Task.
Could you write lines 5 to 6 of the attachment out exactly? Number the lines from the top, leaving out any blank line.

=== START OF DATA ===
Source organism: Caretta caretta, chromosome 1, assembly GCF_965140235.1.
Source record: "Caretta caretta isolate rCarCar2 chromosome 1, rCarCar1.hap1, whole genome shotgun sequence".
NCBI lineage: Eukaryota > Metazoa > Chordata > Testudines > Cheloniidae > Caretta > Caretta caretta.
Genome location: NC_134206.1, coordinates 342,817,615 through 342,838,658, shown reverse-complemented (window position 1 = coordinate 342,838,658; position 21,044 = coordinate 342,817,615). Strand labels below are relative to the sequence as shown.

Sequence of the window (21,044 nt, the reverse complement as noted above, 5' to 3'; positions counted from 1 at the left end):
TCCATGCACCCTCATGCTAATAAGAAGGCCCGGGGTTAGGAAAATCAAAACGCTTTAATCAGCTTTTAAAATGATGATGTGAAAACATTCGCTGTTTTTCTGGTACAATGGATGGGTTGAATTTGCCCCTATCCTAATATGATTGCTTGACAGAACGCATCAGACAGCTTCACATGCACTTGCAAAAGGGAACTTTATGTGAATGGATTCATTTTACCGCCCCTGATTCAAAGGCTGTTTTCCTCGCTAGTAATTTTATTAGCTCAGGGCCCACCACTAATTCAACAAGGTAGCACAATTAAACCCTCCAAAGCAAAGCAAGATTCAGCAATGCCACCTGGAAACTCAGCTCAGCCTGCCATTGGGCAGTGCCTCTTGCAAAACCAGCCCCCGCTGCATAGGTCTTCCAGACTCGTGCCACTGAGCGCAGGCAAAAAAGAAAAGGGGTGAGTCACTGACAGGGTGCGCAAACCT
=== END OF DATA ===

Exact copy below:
Sequence of the window (21,044 nt, the reverse complement as noted above, 5' to 3'; positions counted from 1 at the left end):
TCCATGCACCCTCATGCTAATAAGAAGGCCCGGGGTTAGGAAAATCAAAACGCTTTAATCAGCTTTTAAAATGATGATGTGAAAACATTCGCTGTTTTTCTGGTACAATGGATGGGTTGAATTTGCCCCTATCCTAATATGATTGCTTGACAGAACGCATCAGACAGCTTCACATGCACTTGCAAAAGGGAACTTTATGTGAATGGATTCATTTTACCGCCCCTGATTCAAAGGCTGTTTTCCTCGCTAGTAATTTTATTAGCTCAGGGCCCACCACTAATTCAACAAGGTAGCACAATTAAACCCTCCAAAGCAAAGCAAGATTCAGCAATGCCACCTGGAAACTCAGCTCAGCCTGCCATTGGGCAGTGCCTCTTGCAAAACCAGCCCCCGCTGCATAGGTCTTCCAGACTCGTGCCACTGAGCGCAGGCAAAAAAGAAAAGGGGTGAGTCACTGACAGGGTGCGCAAACCT